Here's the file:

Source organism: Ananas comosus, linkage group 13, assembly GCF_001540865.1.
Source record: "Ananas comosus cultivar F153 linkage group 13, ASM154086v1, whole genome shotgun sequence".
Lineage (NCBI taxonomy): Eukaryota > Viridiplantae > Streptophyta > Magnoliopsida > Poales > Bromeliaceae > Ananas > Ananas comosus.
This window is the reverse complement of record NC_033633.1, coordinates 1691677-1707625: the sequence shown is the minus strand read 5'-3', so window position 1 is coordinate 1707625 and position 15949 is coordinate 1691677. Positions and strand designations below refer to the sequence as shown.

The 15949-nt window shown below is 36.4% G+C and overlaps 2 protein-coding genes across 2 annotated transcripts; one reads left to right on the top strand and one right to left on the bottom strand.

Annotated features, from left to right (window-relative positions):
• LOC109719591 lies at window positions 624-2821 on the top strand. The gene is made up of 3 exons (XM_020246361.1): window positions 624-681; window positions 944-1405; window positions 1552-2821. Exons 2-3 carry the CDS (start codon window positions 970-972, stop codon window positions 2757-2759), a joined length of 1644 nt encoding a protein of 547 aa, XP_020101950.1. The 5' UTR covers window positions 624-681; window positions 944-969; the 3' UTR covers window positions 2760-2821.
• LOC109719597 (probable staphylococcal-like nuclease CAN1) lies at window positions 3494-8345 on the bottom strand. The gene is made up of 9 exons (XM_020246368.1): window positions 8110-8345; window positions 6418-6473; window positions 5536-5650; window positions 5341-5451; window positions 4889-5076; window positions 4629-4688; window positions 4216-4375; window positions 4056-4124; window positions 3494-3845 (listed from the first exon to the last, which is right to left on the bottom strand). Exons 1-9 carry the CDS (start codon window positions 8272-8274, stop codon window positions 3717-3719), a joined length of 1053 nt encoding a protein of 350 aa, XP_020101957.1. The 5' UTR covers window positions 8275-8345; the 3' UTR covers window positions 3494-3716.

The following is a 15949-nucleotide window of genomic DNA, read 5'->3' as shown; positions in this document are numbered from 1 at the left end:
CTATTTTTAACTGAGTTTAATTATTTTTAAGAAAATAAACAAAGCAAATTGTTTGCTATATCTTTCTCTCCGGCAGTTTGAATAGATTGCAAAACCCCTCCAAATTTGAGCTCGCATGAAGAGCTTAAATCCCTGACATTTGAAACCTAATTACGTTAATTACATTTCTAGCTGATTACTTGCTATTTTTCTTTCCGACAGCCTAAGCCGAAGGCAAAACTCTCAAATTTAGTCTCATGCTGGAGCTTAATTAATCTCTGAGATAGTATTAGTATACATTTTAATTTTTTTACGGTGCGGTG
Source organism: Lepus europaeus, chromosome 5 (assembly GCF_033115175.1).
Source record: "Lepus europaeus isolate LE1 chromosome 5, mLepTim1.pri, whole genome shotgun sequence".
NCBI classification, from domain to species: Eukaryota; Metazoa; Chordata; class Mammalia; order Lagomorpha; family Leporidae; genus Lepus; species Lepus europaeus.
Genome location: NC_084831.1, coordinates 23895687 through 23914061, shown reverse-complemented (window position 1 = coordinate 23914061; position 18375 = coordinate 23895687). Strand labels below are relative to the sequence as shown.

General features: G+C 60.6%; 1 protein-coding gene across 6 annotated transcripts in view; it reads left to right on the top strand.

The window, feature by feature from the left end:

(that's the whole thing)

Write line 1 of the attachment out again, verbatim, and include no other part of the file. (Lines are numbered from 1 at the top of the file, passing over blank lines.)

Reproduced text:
Source organism: Ananas comosus, linkage group 13, assembly GCF_001540865.1.